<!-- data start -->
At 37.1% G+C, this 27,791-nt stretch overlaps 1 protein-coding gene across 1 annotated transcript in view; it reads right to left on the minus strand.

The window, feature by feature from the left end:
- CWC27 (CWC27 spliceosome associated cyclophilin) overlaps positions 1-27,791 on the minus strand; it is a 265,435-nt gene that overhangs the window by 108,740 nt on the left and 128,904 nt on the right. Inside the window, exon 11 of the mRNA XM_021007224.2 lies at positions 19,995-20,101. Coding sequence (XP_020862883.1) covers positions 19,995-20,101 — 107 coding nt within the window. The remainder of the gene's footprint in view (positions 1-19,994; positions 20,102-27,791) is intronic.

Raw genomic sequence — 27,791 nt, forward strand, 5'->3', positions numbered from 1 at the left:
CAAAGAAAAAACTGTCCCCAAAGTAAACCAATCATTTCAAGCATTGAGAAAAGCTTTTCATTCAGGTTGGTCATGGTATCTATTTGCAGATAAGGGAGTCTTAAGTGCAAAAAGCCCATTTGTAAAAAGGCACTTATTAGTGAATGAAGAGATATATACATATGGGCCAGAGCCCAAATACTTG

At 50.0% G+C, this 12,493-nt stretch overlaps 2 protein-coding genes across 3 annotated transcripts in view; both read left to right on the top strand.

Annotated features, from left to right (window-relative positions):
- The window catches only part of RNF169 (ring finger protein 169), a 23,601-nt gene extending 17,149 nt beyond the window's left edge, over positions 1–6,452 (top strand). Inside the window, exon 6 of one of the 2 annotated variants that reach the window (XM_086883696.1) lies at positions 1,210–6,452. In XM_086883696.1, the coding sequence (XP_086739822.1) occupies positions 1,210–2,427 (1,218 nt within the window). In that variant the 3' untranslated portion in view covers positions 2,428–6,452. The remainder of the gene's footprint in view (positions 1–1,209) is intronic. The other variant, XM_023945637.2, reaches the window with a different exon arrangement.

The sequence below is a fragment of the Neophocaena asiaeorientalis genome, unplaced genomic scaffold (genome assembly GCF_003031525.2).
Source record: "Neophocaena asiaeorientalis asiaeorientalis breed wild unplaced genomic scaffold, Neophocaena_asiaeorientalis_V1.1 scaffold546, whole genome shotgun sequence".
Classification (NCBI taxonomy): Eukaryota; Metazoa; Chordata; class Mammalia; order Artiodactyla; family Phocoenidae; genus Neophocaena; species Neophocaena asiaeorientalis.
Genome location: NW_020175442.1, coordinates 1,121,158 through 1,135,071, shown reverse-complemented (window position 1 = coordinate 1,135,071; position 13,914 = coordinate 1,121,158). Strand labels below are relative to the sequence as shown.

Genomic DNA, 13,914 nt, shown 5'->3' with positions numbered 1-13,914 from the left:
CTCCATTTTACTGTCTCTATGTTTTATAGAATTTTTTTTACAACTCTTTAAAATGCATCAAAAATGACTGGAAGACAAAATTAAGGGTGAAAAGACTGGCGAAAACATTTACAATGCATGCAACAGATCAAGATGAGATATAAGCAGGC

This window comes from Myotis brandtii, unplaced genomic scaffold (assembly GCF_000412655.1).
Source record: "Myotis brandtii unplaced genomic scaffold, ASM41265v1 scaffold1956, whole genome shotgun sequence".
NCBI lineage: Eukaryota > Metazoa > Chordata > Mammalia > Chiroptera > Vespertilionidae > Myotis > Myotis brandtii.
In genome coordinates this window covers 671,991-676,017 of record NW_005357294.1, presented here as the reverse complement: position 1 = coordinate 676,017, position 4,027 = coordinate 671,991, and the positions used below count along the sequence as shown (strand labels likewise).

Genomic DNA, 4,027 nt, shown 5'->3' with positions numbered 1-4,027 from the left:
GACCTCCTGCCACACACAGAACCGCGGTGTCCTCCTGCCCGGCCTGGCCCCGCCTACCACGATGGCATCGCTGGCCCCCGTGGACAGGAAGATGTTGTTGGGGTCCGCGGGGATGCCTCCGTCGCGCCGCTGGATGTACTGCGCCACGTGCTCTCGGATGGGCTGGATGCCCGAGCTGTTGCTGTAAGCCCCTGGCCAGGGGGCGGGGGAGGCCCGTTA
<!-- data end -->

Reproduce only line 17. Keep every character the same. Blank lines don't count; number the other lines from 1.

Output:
NCBI lineage: Eukaryota > Metazoa > Chordata > Mammalia > Chiroptera > Vespertilionidae > Myotis > Myotis brandtii.